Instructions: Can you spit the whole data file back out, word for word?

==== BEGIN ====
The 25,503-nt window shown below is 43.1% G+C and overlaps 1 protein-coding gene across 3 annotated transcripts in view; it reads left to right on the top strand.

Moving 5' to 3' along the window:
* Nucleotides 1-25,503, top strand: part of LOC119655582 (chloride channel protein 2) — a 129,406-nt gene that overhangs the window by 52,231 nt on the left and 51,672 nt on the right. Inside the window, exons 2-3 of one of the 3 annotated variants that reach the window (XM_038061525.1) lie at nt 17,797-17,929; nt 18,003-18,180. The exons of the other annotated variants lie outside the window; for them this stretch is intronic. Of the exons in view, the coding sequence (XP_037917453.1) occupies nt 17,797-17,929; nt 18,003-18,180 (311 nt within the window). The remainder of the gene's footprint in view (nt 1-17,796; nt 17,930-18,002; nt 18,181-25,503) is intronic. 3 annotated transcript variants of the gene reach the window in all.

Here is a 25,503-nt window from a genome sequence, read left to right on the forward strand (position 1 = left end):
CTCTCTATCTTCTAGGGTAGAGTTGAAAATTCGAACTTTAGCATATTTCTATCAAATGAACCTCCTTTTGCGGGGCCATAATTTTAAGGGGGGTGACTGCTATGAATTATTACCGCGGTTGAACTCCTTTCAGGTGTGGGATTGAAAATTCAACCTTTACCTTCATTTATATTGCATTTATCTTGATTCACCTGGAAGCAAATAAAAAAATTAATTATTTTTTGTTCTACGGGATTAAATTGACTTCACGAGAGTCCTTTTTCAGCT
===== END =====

The 25,503-nt window shown below is 43.1% G+C and overlaps 1 protein-coding gene across 3 annotated transcripts in view; it reads left to right on the top strand.

Moving 5' to 3' along the window:
* Nucleotides 1-25,503, top strand: part of LOC119655582 (chloride channel protein 2) — a 129,406-nt gene that overhangs the window by 52,231 nt on the left and 51,672 nt on the right. Inside the window, exons 2-3 of one of the 3 annotated variants that reach the window (XM_038061525.1) lie at nt 17,797-17,929; nt 18,003-18,180. The exons of the other annotated variants lie outside the window; for them this stretch is intronic. Of the exons in view, the coding sequence (XP_037917453.1) occupies nt 17,797-17,929; nt 18,003-18,180 (311 nt within the window). The remainder of the gene's footprint in view (nt 1-17,796; nt 17,930-18,002; nt 18,181-25,503) is intronic. 3 annotated transcript variants of the gene reach the window in all.

Here is a 25,503-nt window from a genome sequence, read left to right on the forward strand (position 1 = left end):
CTCTCTATCTTCTAGGGTAGAGTTGAAAATTCGAACTTTAGCATATTTCTATCAAATGAACCTCCTTTTGCGGGGCCATAATTTTAAGGGGGGTGACTGCTATGAATTATTACCGCGGTTGAACTCCTTTCAGGTGTGGGATTGAAAATTCAACCTTTACCTTCATTTATATTGCATTTATCTTGATTCACCTGGAAGCAAATAAAAAAATTAATTATTTTTTGTTCTACGGGATTAAATTGACTTCACGAGAGTCCTTTTTCAGCT